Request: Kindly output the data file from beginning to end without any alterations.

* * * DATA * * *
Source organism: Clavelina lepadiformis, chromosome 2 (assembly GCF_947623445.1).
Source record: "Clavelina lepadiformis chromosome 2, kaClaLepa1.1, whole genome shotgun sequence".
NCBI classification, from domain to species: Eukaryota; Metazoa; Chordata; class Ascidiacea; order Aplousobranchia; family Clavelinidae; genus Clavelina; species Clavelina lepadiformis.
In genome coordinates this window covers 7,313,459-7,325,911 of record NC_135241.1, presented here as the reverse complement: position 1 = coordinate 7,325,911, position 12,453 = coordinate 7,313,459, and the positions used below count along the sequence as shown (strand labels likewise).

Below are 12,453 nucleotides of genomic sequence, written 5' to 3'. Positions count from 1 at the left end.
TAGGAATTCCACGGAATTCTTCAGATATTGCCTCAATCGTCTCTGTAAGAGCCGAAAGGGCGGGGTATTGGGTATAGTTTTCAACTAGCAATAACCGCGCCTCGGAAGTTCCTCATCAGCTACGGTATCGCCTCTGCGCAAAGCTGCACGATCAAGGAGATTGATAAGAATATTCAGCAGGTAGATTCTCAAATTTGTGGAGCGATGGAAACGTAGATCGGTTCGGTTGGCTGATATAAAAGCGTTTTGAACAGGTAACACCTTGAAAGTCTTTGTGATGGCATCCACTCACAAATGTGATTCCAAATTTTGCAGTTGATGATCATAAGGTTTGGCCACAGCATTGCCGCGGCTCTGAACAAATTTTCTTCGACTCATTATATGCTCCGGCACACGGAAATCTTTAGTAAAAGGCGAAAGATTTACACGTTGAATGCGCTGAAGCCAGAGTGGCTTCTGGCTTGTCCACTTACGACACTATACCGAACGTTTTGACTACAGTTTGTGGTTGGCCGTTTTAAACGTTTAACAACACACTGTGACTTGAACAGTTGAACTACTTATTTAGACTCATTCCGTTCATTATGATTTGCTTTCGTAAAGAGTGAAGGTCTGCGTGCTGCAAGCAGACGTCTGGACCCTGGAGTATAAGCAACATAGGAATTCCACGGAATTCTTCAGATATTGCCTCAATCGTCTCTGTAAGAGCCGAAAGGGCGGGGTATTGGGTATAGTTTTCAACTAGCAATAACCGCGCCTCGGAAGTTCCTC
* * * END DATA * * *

Source organism: Clavelina lepadiformis, chromosome 2 (assembly GCF_947623445.1).
Source record: "Clavelina lepadiformis chromosome 2, kaClaLepa1.1, whole genome shotgun sequence".
NCBI classification, from domain to species: Eukaryota; Metazoa; Chordata; class Ascidiacea; order Aplousobranchia; family Clavelinidae; genus Clavelina; species Clavelina lepadiformis.
In genome coordinates this window covers 7,313,459-7,325,911 of record NC_135241.1, presented here as the reverse complement: position 1 = coordinate 7,325,911, position 12,453 = coordinate 7,313,459, and the positions used below count along the sequence as shown (strand labels likewise).

Below are 12,453 nucleotides of genomic sequence, written 5' to 3'. Positions count from 1 at the left end.
TAGGAATTCCACGGAATTCTTCAGATATTGCCTCAATCGTCTCTGTAAGAGCCGAAAGGGCGGGGTATTGGGTATAGTTTTCAACTAGCAATAACCGCGCCTCGGAAGTTCCTCATCAGCTACGGTATCGCCTCTGCGCAAAGCTGCACGATCAAGGAGATTGATAAGAATATTCAGCAGGTAGATTCTCAAATTTGTGGAGCGATGGAAACGTAGATCGGTTCGGTTGGCTGATATAAAAGCGTTTTGAACAGGTAACACCTTGAAAGTCTTTGTGATGGCATCCACTCACAAATGTGATTCCAAATTTTGCAGTTGATGATCATAAGGTTTGGCCACAGCATTGCCGCGGCTCTGAACAAATTTTCTTCGACTCATTATATGCTCCGGCACACGGAAATCTTTAGTAAAAGGCGAAAGATTTACACGTTGAATGCGCTGAAGCCAGAGTGGCTTCTGGCTTGTCCACTTACGACACTATACCGAACGTTTTGACTACAGTTTGTGGTTGGCCGTTTTAAACGTTTAACAACACACTGTGACTTGAACAGTTGAACTACTTATTTAGACTCATTCCGTTCATTATGATTTGCTTTCGTAAAGAGTGAAGGTCTGCGTGCTGCAAGCAGACGTCTGGACCCTGGAGTATAAGCAACATAGGAATTCCACGGAATTCTTCAGATATTGCCTCAATCGTCTCTGTAAGAGCCGAAAGGGCGGGGTATTGGGTATAGTTTTCAACTAGCAATAACCGCGCCTCGGAAGTTCCTC